Archbishop Peter Robinson wrote in Facebook:
One of the things that is quite characteristic of modern Anglicanism, it seems, is its ability to ignore its own statements on doctrine, discipline, and worship. One area in which this is particularly evident is ceremonial, not that “Anglican Authority” makes it particular easy to obey the Church in this regard. The problem very largely lies with the fact that the one authoritative statement in the 1662 BCP is couched in legalese, and refers us to what was authorized by Parliament in the second year of the reign of King Edward VI – i.e. January 28th 1548 to January 27th 1549. I am using New Style dates for convenience.
Now this throws up an interesting problem because, although the Sarum Use was in use for the whole of the second year of King Edward VI, and into the third year of Edward VI, the first Act of Uniformity was passed 21st January 1549, that is, just before the end of 2 Edward VI, the Act itself being cited as 2 & 3 Edward VI c.1 – the first Act passed in that session of Parliament. This fact has given rise to two conflicting opinions as to how the Ornaments Rubric is to be interpreted. Dearmer, in common with many other late 19th century authorities, sees the Act of 1559/1662 as authorizing anything under the Sarum Use that was not forbidden in the second year of Edward VI, and proceed from that point to dress the BCP in the clothes of the Sarum Use, insofar as they will fit the Prayerbook.
The other point of view, which was maintained by the Royal Commission of 1906, and the Report to Convocation in 1909, is that the reference is to the BCP annexed to the 1549 Act of Uniformity, and therefore to the rubrics of the first Book of Common Prayer. Given the way Parliament usually cites legislation in the Tudor period, this makes a lot of sense, if not a lot of difference! Subsequent legislation in England, such as the draft Prayer Book of 1927/8, and the 1965 Canons have tended to take this line, whilst still leaving room for the more austere customs authorized by the Canons of 1604. Two things that neither the Ornaments Rubric, nor the 1604 Canons, allow are Genevan nudity, or Baroque Roman sentimentality, sadly, we see too much of both in Anglican Churches, though the latter tendency seems to be stronger in the USA.
Had the use provided for by the Ornaments Rubric prevailed, Anglican services would have somewhat resembled those of Lutheran orthodoxy. In addition to the choir habit, and choral services, Mass vestments, chant, and much of the old, modest, ceremonial would have survived, and the work of revival in the 19th century would have been so much easier, and so much less controversial. As it was, what so often came into use in the late 19th century was a mingle-mangle of private opinion and Baroque Romanism, neither of which is in accord with the spirit of the Book of Common Prayer. Even now it is not too late to put things right. All it would take is an honest attempt at obedience, and the use of reliable Anglican sources such as the old Alcuin Club “Directory of Ceremonial.”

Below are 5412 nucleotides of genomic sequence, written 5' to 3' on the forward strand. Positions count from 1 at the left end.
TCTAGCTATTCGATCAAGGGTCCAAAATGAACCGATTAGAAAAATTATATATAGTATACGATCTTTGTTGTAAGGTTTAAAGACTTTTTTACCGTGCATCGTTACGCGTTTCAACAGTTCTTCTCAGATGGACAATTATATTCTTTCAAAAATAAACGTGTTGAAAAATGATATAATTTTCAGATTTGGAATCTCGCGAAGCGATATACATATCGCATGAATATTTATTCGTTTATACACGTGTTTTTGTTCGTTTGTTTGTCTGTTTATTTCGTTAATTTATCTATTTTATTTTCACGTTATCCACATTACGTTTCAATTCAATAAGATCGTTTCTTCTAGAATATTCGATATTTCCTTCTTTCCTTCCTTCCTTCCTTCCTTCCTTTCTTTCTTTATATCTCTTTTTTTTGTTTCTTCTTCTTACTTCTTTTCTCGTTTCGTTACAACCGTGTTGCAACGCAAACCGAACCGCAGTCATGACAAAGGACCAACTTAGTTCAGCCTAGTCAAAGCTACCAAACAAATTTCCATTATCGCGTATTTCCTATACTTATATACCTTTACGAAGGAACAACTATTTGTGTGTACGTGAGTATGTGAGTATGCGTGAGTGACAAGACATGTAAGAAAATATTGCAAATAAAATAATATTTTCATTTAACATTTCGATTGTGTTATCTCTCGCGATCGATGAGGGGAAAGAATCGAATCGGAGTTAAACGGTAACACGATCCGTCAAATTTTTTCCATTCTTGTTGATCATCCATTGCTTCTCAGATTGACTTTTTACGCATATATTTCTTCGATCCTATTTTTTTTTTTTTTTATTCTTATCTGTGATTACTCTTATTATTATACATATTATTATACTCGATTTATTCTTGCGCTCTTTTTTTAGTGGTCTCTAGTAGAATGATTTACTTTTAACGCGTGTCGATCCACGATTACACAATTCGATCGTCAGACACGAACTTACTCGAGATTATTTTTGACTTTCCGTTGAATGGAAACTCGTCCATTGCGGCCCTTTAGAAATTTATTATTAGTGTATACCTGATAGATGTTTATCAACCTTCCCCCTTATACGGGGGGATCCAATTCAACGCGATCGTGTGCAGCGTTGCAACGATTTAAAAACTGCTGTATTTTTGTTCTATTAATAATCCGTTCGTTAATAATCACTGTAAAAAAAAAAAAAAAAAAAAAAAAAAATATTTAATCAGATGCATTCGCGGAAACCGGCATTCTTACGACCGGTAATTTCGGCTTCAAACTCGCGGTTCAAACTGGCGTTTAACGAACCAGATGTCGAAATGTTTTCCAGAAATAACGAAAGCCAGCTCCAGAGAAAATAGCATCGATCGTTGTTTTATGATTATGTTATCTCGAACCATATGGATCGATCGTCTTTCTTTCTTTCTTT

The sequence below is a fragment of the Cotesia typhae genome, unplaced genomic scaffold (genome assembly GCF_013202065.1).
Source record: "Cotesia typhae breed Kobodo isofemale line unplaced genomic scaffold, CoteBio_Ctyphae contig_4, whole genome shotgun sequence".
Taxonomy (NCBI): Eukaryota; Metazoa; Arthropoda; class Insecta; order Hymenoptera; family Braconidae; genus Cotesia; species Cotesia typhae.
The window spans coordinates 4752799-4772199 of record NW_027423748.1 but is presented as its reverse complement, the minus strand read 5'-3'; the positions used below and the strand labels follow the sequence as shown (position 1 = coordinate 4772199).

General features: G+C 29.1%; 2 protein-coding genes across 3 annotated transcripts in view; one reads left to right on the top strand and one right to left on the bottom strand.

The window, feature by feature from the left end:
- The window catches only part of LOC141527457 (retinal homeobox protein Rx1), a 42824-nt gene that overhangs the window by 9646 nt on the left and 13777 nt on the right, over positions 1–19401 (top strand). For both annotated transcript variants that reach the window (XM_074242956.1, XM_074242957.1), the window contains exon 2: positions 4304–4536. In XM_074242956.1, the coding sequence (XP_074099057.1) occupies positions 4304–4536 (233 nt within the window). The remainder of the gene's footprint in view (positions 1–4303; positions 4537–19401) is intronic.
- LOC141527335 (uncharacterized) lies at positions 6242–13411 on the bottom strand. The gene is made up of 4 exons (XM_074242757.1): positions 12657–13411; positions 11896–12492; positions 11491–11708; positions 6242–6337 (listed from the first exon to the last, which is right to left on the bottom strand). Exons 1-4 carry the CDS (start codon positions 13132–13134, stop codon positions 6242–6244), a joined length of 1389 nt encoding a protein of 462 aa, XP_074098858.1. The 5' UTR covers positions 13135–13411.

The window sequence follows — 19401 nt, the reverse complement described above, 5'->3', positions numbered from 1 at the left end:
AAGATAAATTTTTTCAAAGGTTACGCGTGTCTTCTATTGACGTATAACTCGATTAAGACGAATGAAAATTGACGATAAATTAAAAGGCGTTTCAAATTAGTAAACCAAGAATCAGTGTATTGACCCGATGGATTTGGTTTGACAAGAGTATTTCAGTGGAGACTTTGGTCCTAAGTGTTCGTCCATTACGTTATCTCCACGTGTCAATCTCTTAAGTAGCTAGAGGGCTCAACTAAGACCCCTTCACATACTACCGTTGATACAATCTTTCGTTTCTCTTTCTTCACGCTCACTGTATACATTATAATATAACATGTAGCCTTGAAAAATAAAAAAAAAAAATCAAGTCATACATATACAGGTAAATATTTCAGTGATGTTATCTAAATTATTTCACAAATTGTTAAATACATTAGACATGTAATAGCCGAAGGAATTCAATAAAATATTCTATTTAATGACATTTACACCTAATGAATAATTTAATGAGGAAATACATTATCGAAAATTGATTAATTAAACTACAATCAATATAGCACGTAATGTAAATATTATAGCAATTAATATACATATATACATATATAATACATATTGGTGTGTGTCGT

Anglicanism does have a tradition of its own, and one that is rooted in the tradition of the Church before the forces of Reformation and Counter-Reformation distorted the traditions of the Western Church. There is nothing unprotestant or anti-reformed about the use of a dignified ceremonial in Church, and for many in this visual age, a modest ceremonial with colour and movement rooted in centuries of tradition might bring the eye-gate as well as the ear-gate to the human soul into the service of true religion.
Does anyone get the impression he would like to use Sarum, or do things Dearmer-fashion? One commenter asks the question – Perhaps you could explain this a bit further Archbishop. Are you referring to Sarum Rite? From what I have read that was a most complicated service.
Archbishop Robinson is certainly familiar with my Sarum page and what is available in classical English alongside the Latin. He is not a member of the Sarum group on Facebook, but he would of course be most welcome to join it. I refer readers to my previous discussion on the Prayer Book. It is indeed a stumbling block in the question of Anglican identity, and dialogue / reunion between continuing Churches.